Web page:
The lesson here is that we need to learn from and teach one another, and with that exchange, we can collectively do and be better. Think about it: what do you do that no one else does? When you leave, the last thing you’d want to do is cripple the organization. Now is the time to survey various roles across your organization and make room for opportunities for people at all levels to learn and take on new responsibilities. Encouraging cross-training mentality has so many benefits: it mitigates risk, creates a sense of teamwork, promotes efficiency and keeps people challenged, engaged and inspired.
3. Delegate work
The ability to delegate is a rare quality in entrepreneurial leaders. Among leaders who are founders of an organization that employ at least one person, only one in four demonstrate a high level of delegation. But research from Gallup shows that business leaders who delegate contribute to greater business growth and higher revenues. These leaders are strong, supportive managers who recognize the talent within their team.
People often hoard information because they want to be indispensable, irreplaceable and needed. But a good nonprofit leader knows that sharing information is beneficial to the overall health and mission of an organization. If you want your organization to grow, you must delegate. Teach others what you know. Build a team you can trust to do good work.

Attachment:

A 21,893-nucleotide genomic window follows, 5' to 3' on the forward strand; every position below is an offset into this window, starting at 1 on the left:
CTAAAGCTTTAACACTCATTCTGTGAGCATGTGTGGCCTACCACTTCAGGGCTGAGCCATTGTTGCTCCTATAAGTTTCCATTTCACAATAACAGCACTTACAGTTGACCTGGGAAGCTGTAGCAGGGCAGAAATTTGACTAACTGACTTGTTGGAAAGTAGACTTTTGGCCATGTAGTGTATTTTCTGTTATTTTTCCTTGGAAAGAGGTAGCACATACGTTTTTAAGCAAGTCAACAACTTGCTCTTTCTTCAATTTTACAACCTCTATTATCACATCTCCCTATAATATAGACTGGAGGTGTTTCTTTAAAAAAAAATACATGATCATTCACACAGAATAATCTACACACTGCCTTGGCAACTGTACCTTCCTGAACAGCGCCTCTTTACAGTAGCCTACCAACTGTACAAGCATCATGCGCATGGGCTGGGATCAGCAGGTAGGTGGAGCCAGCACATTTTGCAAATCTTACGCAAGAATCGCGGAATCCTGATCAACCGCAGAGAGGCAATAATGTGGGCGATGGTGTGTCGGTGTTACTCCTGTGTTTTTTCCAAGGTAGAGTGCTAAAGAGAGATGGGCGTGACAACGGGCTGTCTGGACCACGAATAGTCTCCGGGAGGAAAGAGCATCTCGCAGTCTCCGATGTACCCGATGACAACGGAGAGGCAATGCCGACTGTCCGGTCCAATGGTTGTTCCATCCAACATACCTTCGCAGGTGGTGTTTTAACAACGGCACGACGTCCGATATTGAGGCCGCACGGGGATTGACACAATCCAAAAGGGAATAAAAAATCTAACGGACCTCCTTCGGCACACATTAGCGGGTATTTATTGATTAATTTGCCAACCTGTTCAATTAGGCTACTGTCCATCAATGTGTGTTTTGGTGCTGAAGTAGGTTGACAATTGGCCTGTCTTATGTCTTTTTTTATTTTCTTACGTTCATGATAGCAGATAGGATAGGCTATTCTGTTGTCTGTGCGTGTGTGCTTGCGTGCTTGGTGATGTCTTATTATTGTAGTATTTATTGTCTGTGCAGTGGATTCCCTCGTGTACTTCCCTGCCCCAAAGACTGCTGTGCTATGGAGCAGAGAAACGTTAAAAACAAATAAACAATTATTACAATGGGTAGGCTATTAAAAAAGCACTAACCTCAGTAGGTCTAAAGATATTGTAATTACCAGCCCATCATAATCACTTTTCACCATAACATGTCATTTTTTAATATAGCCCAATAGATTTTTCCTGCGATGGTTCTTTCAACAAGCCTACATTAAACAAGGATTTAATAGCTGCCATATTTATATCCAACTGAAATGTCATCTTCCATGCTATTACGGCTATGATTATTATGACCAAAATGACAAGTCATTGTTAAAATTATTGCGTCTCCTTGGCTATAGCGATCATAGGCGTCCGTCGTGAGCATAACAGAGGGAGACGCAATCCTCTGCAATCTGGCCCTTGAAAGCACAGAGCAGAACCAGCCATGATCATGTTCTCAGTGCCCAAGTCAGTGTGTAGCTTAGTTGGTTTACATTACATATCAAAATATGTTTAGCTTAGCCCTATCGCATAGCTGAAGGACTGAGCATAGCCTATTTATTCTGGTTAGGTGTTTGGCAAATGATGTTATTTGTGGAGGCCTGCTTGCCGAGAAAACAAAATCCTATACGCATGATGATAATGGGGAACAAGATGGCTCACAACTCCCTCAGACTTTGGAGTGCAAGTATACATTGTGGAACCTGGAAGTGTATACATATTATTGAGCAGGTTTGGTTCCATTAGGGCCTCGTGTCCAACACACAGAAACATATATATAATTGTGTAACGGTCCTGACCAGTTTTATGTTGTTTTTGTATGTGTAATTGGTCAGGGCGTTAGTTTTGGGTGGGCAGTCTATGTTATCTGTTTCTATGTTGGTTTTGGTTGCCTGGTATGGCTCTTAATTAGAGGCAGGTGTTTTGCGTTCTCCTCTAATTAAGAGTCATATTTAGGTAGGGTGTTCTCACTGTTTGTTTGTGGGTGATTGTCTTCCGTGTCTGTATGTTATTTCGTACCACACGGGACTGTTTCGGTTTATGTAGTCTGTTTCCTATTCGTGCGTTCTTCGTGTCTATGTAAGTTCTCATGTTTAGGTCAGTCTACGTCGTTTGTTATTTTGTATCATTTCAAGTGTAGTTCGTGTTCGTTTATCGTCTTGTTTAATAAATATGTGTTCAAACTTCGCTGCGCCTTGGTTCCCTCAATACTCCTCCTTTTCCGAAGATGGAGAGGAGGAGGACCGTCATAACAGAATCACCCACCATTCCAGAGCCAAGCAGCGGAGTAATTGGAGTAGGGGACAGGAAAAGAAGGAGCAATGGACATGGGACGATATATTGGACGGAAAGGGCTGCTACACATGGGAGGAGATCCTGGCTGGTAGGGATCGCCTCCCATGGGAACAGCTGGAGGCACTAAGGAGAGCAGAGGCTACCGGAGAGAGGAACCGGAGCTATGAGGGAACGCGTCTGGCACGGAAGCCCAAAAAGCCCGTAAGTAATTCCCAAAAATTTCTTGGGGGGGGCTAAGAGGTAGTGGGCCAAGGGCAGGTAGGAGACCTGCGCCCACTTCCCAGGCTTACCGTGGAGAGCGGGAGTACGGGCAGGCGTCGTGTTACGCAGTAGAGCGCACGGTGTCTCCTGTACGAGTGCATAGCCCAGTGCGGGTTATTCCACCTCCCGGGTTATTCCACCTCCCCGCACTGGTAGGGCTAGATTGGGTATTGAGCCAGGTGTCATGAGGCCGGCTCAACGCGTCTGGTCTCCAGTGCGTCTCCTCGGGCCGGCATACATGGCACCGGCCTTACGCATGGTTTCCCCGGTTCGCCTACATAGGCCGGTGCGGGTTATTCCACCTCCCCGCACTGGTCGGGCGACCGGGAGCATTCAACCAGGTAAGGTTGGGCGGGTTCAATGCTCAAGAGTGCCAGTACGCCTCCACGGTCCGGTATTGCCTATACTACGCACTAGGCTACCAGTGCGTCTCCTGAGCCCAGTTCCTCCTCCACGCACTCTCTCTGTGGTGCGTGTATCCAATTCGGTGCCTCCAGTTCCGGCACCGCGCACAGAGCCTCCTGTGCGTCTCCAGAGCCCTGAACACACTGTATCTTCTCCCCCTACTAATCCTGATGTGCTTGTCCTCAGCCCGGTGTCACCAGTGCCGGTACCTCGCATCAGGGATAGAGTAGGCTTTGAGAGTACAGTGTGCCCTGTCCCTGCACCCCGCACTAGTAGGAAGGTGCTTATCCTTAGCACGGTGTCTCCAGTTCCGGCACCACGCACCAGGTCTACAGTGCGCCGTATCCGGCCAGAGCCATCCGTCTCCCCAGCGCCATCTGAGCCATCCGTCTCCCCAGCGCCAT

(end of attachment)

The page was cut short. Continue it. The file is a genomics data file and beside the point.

4. Plan for the future.
Changes in leadership often produce a lot of questions and a lot of uncertainty. Consider the example of Apple and the transition in leadership from Steve Jobs to Tim Cook. Company employees, the industry and consumers all questioned how this change would affect Apple’s workplace and its future. But Jobs—who defined Apple as a brand and had a heavy hand in design, development, marketing and management—hand-picked Cook to succeed him as CEO. The two men had some similarities and many differences in leadership style, but it was clear that the transition would ignite change—and in turn, innovation.
Leaders do themselves a disservice if they don’t plan for successors. For many executives, the idea of finding a successor has never crossed their minds. But planning is everything. Without a solid transition plan, an organization often experiences a “slow down” as new leadership steps in and gets up to speed. To prevent that type of lull, a good leader will plan ahead, identify talent and mentor a successor. The bottom line: You have a responsibility to identify your replacement—a responsibility to your organization, its mission and the community as a whole.
It’s tempting to want to be seen as irreplaceable. But a good leader knows he or she is replaceable and is proactive with that knowledge. Focus on leaving a legacy and making an impact. Mentor, cross-train, delegate and plan for the future. Your organization and your community will be all the better for it.
Searching for your nonprofit’s next leader isn’t easy. The last thing you want is to select someone who you believe to be a perfect fit for your organization only to find out a few months later that they’re not up to the job. Fortunately, a comprehensive and effective executive interview can help you avoid a hiring mistake. It all starts with asking the right questions. Download our list of 20 questions to ask while conducting interview for your next nonprofit executive.